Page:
The award presentation and symposium will take place Tuesday, Feb. 25, at 2:30 p.m. in the Fred & Pamela Buffett Cancer Center, Conference Room 101. Dr. Pendyala will discuss his research in a lecture titled, “Up with Hope – Down with Dope. Drugs: An Equal Opportunity Destroyer.”

“It’s a big honor to be recognized with this award in the name of the legendary Dr. Gilmore, who was the chair of physiology and a visionary in renal and cardiovascular research,” he said.

Dr. Pendyala said the award also is special because of all the close ties and research collaborations between the Departments of Anesthesiology and Physiology.

He first became interested in how the brain works during his doctorate study in neuroscience at the University of Fribourg, Switzerland. His thesis explored how mice carrying a deletion of an important gene regulating daily sleep-wake cycle reacted to alcohol intake. He then followed up in his post-doc study on the synergy of injection drugs of abuse and sexually transmitted diseases on brain function.

“I found my niche in the long term effects of drug abuse,” he said. One focus of his research has been on the role sex differences play in addiction.

“A novel finding is that females progress more quickly to regular use, greater dependence and a higher relapse rate with drugs,” he said. Adding another layer of complexity is the abuse of drugs, especially prescription opioids that easily pass through breastmilk, during and after pregnancy and how it impacts the baby’s brain development.

Dr. Pendyala has zeroed in on two areas: molecular characterization of brain derived extracellular vesicles and application of novel technology based platforms to further detect them in blood plasma for diagnostic purposes. Using both rat model and cell culture based model systems, coupled to state-of-the-art technologies, his research team is interested in identifying these new gene/protein targets including developing them as potential therapeutics.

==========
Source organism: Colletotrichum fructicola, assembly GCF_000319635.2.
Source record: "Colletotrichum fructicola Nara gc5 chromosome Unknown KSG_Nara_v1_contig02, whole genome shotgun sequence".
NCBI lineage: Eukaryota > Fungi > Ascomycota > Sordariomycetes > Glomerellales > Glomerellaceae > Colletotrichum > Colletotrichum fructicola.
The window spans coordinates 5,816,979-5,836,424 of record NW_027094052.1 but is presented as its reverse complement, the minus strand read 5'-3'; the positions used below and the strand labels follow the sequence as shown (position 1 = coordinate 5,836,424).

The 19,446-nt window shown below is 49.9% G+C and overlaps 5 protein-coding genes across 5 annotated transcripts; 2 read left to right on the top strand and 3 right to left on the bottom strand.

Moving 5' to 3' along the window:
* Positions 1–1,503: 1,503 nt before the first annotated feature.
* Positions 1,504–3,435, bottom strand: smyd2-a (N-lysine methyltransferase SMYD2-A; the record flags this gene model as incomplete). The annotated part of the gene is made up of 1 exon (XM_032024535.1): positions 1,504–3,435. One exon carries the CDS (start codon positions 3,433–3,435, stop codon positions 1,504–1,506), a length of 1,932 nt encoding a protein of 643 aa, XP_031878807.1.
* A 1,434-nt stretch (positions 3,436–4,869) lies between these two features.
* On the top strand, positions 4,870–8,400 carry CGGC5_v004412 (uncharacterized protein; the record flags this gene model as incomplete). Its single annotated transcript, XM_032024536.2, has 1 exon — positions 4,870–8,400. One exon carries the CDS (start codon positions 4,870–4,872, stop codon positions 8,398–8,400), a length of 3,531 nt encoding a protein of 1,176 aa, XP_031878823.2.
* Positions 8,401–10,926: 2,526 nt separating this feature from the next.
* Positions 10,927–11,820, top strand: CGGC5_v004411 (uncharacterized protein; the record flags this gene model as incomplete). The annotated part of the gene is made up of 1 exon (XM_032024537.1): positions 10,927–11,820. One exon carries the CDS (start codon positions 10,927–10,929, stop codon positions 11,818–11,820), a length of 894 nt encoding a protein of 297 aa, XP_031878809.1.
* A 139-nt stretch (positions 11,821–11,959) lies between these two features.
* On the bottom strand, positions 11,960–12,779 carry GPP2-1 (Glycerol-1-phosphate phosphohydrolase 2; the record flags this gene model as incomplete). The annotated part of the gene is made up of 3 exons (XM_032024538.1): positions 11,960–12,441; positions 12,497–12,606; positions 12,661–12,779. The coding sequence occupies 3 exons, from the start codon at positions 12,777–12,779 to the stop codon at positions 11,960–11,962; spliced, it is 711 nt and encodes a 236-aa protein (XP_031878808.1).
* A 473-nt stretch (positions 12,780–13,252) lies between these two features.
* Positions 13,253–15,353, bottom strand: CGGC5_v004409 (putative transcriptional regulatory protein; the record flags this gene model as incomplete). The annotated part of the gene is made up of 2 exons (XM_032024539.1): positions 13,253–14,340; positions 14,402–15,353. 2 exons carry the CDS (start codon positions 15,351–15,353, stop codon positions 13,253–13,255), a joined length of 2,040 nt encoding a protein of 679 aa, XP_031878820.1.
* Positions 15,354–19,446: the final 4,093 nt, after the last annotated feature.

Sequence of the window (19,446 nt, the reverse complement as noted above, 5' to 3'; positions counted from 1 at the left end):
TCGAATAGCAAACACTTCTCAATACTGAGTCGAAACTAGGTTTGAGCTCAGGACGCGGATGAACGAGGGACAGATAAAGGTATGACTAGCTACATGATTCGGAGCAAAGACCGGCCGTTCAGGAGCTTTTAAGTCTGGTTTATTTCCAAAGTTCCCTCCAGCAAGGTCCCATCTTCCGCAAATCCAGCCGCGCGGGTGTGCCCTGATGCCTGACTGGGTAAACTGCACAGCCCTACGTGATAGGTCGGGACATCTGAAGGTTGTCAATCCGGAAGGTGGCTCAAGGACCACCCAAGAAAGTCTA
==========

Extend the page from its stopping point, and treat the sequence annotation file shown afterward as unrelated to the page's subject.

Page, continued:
“I have a wonderful team of researchers and a supportive department and chair, Dr. Steven Lisco. His vision has paid dividends in expanding the basic research program in the clinical department. I also can’t say enough about the university leadership team. Their support is phenomenal.”


  1. Ravi Dyavar says:

    Hearty Congratulations Guru. Great achievements in very less time. Wish you more success in future days too!

  2. Yellamanchili venkata subha says:

    Congratulations Gurudutt on this remarkable achievment ,, another milestone tat you have achieved . Truly you are an achiever in everyway,, Hats off to you.

  3. jerrie dayton says:

    Congratulations Guru! Happy for your success.

  4. Jen Bredehoft says:

    Great work, Dr. Pendyala! Thank you for your work. Your research will change lives.

  5. Maneesh Jain says:

    Heartiest Congratulations Guru!! Well Done!!

  6. Gurudutt Pendyala says:

    Thank you all for your warm wishes! 🙏